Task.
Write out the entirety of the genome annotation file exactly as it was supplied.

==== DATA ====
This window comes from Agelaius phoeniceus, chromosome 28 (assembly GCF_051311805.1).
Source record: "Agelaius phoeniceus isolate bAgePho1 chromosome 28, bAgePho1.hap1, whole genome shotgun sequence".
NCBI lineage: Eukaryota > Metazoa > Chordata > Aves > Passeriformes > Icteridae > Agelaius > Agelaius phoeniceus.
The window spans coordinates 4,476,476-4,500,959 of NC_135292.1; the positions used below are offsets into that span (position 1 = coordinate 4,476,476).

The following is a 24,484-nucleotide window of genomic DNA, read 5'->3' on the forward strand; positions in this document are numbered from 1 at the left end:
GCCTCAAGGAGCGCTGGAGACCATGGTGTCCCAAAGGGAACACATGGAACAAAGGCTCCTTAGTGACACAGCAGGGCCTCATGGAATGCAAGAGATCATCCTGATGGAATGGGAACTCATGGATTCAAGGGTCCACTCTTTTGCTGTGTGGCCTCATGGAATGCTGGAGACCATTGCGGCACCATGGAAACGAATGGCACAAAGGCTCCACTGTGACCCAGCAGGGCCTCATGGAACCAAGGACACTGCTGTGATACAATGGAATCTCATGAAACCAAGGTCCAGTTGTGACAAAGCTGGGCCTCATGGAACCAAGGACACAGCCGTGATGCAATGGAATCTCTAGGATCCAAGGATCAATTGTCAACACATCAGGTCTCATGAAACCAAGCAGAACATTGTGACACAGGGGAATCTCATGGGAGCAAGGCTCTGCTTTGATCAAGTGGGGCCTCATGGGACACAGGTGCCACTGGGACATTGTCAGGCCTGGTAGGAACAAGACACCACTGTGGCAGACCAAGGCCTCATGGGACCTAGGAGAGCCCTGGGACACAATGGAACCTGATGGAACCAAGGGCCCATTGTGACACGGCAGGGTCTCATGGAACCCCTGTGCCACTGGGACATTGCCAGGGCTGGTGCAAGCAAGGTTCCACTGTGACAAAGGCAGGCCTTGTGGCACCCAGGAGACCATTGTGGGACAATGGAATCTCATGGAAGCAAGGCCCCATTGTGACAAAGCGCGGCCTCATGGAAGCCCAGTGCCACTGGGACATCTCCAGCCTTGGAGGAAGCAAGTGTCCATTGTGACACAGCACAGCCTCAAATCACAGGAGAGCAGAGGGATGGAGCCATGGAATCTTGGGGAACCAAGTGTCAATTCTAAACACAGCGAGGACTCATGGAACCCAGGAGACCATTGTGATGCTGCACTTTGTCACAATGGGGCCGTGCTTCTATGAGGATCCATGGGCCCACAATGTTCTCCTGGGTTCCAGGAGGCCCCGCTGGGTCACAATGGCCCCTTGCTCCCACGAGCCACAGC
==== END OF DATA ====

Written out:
This window comes from Agelaius phoeniceus, chromosome 28 (assembly GCF_051311805.1).
Source record: "Agelaius phoeniceus isolate bAgePho1 chromosome 28, bAgePho1.hap1, whole genome shotgun sequence".
NCBI lineage: Eukaryota > Metazoa > Chordata > Aves > Passeriformes > Icteridae > Agelaius > Agelaius phoeniceus.
The window spans coordinates 4,476,476-4,500,959 of NC_135292.1; the positions used below are offsets into that span (position 1 = coordinate 4,476,476).

The following is a 24,484-nucleotide window of genomic DNA, read 5'->3' on the forward strand; positions in this document are numbered from 1 at the left end:
GCCTCAAGGAGCGCTGGAGACCATGGTGTCCCAAAGGGAACACATGGAACAAAGGCTCCTTAGTGACACAGCAGGGCCTCATGGAATGCAAGAGATCATCCTGATGGAATGGGAACTCATGGATTCAAGGGTCCACTCTTTTGCTGTGTGGCCTCATGGAATGCTGGAGACCATTGCGGCACCATGGAAACGAATGGCACAAAGGCTCCACTGTGACCCAGCAGGGCCTCATGGAACCAAGGACACTGCTGTGATACAATGGAATCTCATGAAACCAAGGTCCAGTTGTGACAAAGCTGGGCCTCATGGAACCAAGGACACAGCCGTGATGCAATGGAATCTCTAGGATCCAAGGATCAATTGTCAACACATCAGGTCTCATGAAACCAAGCAGAACATTGTGACACAGGGGAATCTCATGGGAGCAAGGCTCTGCTTTGATCAAGTGGGGCCTCATGGGACACAGGTGCCACTGGGACATTGTCAGGCCTGGTAGGAACAAGACACCACTGTGGCAGACCAAGGCCTCATGGGACCTAGGAGAGCCCTGGGACACAATGGAACCTGATGGAACCAAGGGCCCATTGTGACACGGCAGGGTCTCATGGAACCCCTGTGCCACTGGGACATTGCCAGGGCTGGTGCAAGCAAGGTTCCACTGTGACAAAGGCAGGCCTTGTGGCACCCAGGAGACCATTGTGGGACAATGGAATCTCATGGAAGCAAGGCCCCATTGTGACAAAGCGCGGCCTCATGGAAGCCCAGTGCCACTGGGACATCTCCAGCCTTGGAGGAAGCAAGTGTCCATTGTGACACAGCACAGCCTCAAATCACAGGAGAGCAGAGGGATGGAGCCATGGAATCTTGGGGAACCAAGTGTCAATTCTAAACACAGCGAGGACTCATGGAACCCAGGAGACCATTGTGATGCTGCACTTTGTCACAATGGGGCCGTGCTTCTATGAGGATCCATGGGCCCACAATGTTCTCCTGGGTTCCAGGAGGCCCCGCTGGGTCACAATGGCCCCTTGCTCCCACGAGCCACAGC